Like many Americans during the past three weeks, I've been bombarded by news about the destructive power of Hurricane Harvey in Texas and Hurricane Irma in Florida. The stories are of misery, death and destruction.
The misery, death and destruction are acutely difficult to accept because they have been visited upon innocents. I say that knowledgeable of the ancient argument that our personal and collective sinfulness has merited our pain. Yet that raises this question: Does anyone really deserve personal ruination because of personal sin, particularly from a God whose Son said he came to call sinners and not the just?
Stated differently, why does an all-knowing, all-loving, all-powerful God permit innocents to suffer in natural disasters?
This question has occupied philosophers for millennia. The natural order of things has revealed that we all have free will, and we know from our experiences that we can easily abuse that free will. The individual will is so free that we can use it to do magnificent things or horrific things.
But a natural disaster is not the handiwork of anyone's free will. Could it really be the handiwork of an angry God impatient with the manner in which we have abused free will? This argument is not a logical extension of Christian teaching, unless God is terribly inconsistent with His impatience over human failures and errors and has somehow overlooked and not yet grown impatient with the world's worst monsters.
Why the natural disasters? We know from the exercise of our reason that the curvature of the Earth and its continuous movement through space set in motion a series of forces. These forces protect the Earth and its inhabitants from the harmful rays of the sun and permit the intrusion of the beneficial rays. All this comes at a price. The movement of the Earth actually produces friction, and that friction in turn ignites energy, and that energy often is drawn by the Earth's gravity and finds an outlet in destructive forces on the planet.
Though these forces — the linchpin of which is the Earth's gravity — can be avoided through the exercise of creative reason (we can build shelters from them), they are often, as with Harvey and Irma, beyond our ability to harness or control. All this is a thumbnail sketch of basic astrophysics, largely acquired through human reason and beyond serious dispute.
But the disputable philosophical questions remain. What force set all this in motion? What caused the big bang in the first place? What caused the Earth's gravity? What tipped over the first domino that billions of years later triggered the explosions of energy that eventually became Harvey and Irma?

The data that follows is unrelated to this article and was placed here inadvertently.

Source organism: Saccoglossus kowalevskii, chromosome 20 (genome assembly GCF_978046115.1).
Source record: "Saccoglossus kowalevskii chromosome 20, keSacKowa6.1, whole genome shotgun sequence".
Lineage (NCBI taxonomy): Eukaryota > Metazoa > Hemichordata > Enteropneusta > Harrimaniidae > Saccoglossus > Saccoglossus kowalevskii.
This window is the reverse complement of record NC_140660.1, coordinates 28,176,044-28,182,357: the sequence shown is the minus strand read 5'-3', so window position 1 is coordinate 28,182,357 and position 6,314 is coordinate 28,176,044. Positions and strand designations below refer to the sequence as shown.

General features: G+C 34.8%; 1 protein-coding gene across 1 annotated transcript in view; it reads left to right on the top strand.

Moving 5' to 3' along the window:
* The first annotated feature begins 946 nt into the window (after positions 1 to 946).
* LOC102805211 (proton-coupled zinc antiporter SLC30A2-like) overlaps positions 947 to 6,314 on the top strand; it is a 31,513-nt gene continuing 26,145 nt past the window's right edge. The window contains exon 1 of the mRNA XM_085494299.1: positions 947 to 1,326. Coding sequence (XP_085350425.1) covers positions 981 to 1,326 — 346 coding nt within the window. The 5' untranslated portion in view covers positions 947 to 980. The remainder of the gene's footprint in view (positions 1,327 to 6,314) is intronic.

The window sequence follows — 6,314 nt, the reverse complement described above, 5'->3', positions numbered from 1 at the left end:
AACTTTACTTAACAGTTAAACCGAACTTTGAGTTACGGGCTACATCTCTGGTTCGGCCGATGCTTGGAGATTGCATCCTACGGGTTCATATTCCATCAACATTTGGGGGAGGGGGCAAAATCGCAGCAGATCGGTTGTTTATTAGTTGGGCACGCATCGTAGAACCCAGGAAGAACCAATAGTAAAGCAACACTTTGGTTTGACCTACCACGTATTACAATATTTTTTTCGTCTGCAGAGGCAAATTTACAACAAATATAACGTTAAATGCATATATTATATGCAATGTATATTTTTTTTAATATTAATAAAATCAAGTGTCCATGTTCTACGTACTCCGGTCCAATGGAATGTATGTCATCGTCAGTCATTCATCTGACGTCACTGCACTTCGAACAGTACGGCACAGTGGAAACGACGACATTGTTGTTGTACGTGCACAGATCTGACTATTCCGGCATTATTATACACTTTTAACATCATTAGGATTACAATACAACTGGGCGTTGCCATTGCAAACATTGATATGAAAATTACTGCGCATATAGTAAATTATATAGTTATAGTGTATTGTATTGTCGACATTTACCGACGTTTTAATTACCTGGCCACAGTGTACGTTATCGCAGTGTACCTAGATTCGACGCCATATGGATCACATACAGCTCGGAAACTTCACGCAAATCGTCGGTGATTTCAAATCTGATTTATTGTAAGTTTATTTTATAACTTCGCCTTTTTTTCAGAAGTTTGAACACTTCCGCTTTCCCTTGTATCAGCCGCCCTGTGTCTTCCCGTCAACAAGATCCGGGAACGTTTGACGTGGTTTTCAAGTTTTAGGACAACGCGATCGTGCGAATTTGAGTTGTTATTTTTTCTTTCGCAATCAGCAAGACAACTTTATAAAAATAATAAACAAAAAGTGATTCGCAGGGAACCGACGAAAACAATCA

We know from reason that every effect had a cause. You plant grass seed and water it and the effect is blades of grass. The cause was the interaction of the seeds and earth and rain and sun brought together by the free will of the person who did the planting. There are infinite examples of this. Yet is there any cause that was uncaused? Yes. That is the all-knowing, all-powerful, all-loving uncaused cause, whom most of us call God the Father.
Now back to the question posed earlier. If God the Father created us and loves us, why does He permit natural forces that He set in motion to harm and even to devour us? A similar question was actually addressed by our Lord Himself when he was approached by biblical scholars who asked about a young man who was blind from birth. The question they put to Jesus was: Whose sinning caused this man to be born blind? Was it the man himself or his parents?
The question may have been an attempted trap. Yet Jesus answered by saying essentially that no one's sins caused the blindness. Rather, he was born blind so that the works of God could be made manifest in him. In other words, he was born blind so that Jesus could cure his blindness publicly — as he did — and thereby enhance the faith and understanding of all who learned of this and believed it.
Of course, not all who learned of the cure of the blind man believed in Jesus' divinity. Some thought he was a charlatan performing tricks, and some thought the young man was never really blind. Their skepticism and doubts caused G.K. Chesterton to remark that "the Christian ideal has not been tried and found wanting. It has been found difficult; and left untried."
Chesterton recognized that we are free to believe or to reject belief. To those who believe in the all-loving God, we know that from time to time, He manifests Himself to give us a need to embrace Him, just as He did with the man born blind. That embrace is the test of faith. It was manifested in countless unseen acts of generosity and selflessness — from believing stranger to believing stranger — in Texas and in Florida.
I can hear the prayer of the faithful in pain. "O Lord, I prayed that the hurricane would not destroy my home, yet it did. I still love you, Lord, because my family was spared. I love you more now because I need you more now. I don't reject the truth. I embrace it, no matter the cost — because the truth will keep my free will set upon you."
As pope, St. John Paul II called this rational belief. It is the essence of understanding. It is faith tempered by human reason and human reason informed by faith. Faith without reason and reason without faith lead to fanaticism. Only their informed juxtaposition will guide our free wills to do the right things and to have understanding when bad things happen.